Romania, in turn, sees NATO as a useful tool for containing Russia’s clout in the Black Sea. Over the last decade, Romania has become a sort of launching pad for the projection of NATO and the United States towards the Black Sea and the naval traffic passing through it, arousing great concern in Russia, which considers the Black Sea an essential element for the security of energy imports from the Caspian Sea.

For Moscow it is therefore essential to control the northern coast of the Black Sea, so that it does not become a lake dominated by NATO forces that would ultimately dominate the energy market.

Bulgaria has had for many centuries a cultural and political closeness to Russia, strengthened by the common religious and linguistic roots, particularly intensified during the Soviet period, when Bulgaria became a sort of iron ally of Russia/the Soviet Union. Bulgaria has continued good relations with the Russian Federation up to this day, as a result of these elements of linguistic and cultural proximity, but mainly because of its almost total energy dependence on Russia, which subjects Bulgaria to  a sort of energy blackmail, or at least to extremely powerful forms of pressure.

Bulgaria, which since 2007 is inwardly torn between a 'progressive' "European soul" and the need to maintain good relations with the big "sister Slavic nation", following the crisis in Ukraine,  has come to a difficult crossroads in its foreign policy. In fact, the actual realization of Russian plans aimed at controlling the northern part of the Black Sea might seriously upset the geopolitical balance of the area and could eventually lead to a severe increase in international tensions in the area, forcing Bulgaria to choose which energy project to join (South Stream, Nabucco), in other words either an energy project sponsored by Moscow or one sponsored by Brussels and Washington.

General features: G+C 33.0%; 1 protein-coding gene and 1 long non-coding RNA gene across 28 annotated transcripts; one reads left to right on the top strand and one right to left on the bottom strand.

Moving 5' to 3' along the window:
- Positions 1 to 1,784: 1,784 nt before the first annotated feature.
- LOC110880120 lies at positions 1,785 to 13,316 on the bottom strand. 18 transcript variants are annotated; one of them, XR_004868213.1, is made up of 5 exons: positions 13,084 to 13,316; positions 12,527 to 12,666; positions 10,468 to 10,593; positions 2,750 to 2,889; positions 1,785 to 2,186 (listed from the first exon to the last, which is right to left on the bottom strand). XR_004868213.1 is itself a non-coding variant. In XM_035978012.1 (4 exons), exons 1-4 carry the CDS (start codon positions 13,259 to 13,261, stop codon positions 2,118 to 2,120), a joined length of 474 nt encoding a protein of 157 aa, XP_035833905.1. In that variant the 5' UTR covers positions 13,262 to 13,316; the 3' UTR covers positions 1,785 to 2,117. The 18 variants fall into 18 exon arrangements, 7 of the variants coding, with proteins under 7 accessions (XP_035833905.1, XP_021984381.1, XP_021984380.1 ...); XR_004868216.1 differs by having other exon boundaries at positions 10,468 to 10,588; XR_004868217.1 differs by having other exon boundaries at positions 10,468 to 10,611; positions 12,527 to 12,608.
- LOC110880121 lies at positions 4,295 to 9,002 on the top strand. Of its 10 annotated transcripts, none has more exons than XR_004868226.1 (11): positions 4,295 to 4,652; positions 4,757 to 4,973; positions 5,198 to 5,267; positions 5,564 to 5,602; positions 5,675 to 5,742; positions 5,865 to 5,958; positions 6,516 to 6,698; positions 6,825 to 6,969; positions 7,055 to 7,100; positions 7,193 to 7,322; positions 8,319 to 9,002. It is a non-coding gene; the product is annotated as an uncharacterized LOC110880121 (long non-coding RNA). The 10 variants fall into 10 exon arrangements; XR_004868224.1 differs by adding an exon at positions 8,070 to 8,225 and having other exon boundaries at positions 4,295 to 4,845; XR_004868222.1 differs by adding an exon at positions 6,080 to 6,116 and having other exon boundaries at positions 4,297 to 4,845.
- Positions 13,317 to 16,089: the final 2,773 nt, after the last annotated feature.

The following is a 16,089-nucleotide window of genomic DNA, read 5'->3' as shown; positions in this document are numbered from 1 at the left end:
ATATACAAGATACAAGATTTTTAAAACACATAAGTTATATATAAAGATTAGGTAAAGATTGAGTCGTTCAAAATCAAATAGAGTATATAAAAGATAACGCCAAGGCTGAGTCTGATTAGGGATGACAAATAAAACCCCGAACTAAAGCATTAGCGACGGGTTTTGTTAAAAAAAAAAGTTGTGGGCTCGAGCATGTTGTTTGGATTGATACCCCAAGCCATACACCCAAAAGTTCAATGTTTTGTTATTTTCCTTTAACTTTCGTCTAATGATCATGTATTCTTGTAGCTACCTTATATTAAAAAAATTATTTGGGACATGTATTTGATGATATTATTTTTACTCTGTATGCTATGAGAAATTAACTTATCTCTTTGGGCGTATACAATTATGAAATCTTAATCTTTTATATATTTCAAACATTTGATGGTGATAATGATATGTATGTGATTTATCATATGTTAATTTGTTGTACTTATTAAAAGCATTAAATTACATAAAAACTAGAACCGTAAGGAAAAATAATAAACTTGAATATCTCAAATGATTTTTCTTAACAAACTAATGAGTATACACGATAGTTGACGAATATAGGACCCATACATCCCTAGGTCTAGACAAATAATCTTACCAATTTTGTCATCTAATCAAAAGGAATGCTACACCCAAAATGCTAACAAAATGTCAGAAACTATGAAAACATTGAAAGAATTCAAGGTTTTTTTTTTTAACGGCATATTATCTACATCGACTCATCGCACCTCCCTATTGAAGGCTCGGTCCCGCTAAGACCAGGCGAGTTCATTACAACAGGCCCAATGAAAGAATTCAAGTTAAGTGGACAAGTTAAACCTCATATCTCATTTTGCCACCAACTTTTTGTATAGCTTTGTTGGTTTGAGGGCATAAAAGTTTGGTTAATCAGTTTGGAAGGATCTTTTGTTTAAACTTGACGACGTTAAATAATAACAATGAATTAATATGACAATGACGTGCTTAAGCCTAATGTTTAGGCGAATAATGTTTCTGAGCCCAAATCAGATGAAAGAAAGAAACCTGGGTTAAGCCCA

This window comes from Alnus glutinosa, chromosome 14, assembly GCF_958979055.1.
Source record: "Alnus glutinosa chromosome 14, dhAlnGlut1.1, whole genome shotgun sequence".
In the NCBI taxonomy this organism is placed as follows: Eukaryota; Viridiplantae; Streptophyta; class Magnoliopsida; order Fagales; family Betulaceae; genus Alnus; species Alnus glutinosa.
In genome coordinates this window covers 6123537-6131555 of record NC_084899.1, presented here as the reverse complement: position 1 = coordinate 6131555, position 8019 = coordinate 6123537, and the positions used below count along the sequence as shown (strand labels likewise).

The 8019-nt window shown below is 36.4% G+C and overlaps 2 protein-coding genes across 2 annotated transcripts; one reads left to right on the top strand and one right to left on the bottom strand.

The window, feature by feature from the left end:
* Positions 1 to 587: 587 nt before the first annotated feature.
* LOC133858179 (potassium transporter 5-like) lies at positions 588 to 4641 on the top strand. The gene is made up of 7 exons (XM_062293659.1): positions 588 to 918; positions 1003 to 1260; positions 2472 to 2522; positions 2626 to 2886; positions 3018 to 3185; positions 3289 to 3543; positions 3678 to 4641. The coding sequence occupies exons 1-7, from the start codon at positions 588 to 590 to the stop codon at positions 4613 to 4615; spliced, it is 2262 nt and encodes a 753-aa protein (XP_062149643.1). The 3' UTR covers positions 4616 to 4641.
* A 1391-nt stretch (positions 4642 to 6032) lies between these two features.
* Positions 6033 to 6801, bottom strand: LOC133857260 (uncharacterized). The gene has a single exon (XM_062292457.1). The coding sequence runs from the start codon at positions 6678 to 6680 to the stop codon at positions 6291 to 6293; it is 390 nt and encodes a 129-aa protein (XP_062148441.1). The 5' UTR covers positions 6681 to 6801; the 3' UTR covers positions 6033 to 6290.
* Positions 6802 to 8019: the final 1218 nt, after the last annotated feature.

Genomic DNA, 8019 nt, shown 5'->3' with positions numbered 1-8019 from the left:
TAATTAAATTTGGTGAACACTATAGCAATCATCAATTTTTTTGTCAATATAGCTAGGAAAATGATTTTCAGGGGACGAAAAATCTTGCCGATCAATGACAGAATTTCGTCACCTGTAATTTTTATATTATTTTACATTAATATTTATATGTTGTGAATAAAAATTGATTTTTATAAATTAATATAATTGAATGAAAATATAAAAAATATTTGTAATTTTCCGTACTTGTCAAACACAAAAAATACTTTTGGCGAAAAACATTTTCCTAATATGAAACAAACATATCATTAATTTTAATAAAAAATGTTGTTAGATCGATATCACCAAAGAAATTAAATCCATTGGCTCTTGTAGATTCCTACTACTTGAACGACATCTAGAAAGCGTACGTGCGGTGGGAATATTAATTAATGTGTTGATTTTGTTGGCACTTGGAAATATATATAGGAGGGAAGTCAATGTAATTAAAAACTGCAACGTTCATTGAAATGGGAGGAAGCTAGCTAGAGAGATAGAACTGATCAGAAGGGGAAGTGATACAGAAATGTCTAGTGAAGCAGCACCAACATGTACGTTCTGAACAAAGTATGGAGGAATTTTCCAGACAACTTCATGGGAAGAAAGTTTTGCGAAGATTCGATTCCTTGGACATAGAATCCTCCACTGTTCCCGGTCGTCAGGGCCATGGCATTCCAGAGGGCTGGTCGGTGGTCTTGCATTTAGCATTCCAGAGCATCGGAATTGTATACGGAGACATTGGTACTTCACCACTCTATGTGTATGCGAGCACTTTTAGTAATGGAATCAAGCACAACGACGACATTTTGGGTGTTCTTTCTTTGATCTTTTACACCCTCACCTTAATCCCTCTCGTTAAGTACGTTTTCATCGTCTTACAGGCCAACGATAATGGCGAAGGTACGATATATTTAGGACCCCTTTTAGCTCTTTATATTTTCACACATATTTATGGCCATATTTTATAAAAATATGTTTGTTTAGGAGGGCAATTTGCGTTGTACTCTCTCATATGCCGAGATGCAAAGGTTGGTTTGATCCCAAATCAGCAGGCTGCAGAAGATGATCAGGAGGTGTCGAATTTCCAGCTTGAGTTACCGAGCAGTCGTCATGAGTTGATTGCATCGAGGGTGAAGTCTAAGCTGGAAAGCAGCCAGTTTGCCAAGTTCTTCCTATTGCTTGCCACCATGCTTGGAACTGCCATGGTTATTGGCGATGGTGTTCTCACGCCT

The qualitative difference compared to the past is that, until the outbreak of the Ukrainian crisis, the geopolitical confrontation between Russia and the West was reduced mainly to economic and financial issues, whilst today territorial and military elements too, such as the recent annexation by Russia of Crimea or that of Abkhazia in 2008, following the Russian-Georgian war, have become of crucial military-strategic importance for controlling the Black Sea and the burgeoning energy trade that takes place there. The era of ideological or military confrontation between trading blocks in the Black Sea is therefore far from over, but has instead turned into an all-out confrontation,  uniting once again the West, after several years of internal strife, against the old Cold War foe.

 

*Gregorio Baggiani is a contributor of "Il Mulino" - online edition- since 2009; scientific collaborator of the Professorship  of History of International  and Eastern Europe Relations at the University of "Roma Tre"; OSCE electoral observer for the Italian Foreign Office

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DISCLAIMER: The views expressed in this article are the author’s own and do not necessarily reflect EPOS WorldView’s

Last modified on Thursday, 15 January 2015 10:17